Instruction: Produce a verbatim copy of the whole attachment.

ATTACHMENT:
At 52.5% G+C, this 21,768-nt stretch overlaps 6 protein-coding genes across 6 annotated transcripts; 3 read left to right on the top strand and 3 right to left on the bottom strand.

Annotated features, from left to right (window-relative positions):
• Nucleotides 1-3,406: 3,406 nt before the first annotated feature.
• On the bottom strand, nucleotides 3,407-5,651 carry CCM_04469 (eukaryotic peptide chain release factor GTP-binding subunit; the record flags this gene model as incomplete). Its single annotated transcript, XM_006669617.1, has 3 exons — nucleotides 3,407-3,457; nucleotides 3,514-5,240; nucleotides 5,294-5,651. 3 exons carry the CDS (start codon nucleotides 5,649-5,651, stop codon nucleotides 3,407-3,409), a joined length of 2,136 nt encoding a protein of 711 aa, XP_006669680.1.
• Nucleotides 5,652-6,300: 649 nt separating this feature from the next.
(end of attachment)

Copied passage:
At 52.5% G+C, this 21,768-nt stretch overlaps 6 protein-coding genes across 6 annotated transcripts; 3 read left to right on the top strand and 3 right to left on the bottom strand.

Annotated features, from left to right (window-relative positions):
• Nucleotides 1-3,406: 3,406 nt before the first annotated feature.
• On the bottom strand, nucleotides 3,407-5,651 carry CCM_04469 (eukaryotic peptide chain release factor GTP-binding subunit; the record flags this gene model as incomplete). Its single annotated transcript, XM_006669617.1, has 3 exons — nucleotides 3,407-3,457; nucleotides 3,514-5,240; nucleotides 5,294-5,651. 3 exons carry the CDS (start codon nucleotides 5,649-5,651, stop codon nucleotides 3,407-3,409), a joined length of 2,136 nt encoding a protein of 711 aa, XP_006669680.1.
• Nucleotides 5,652-6,300: 649 nt separating this feature from the next.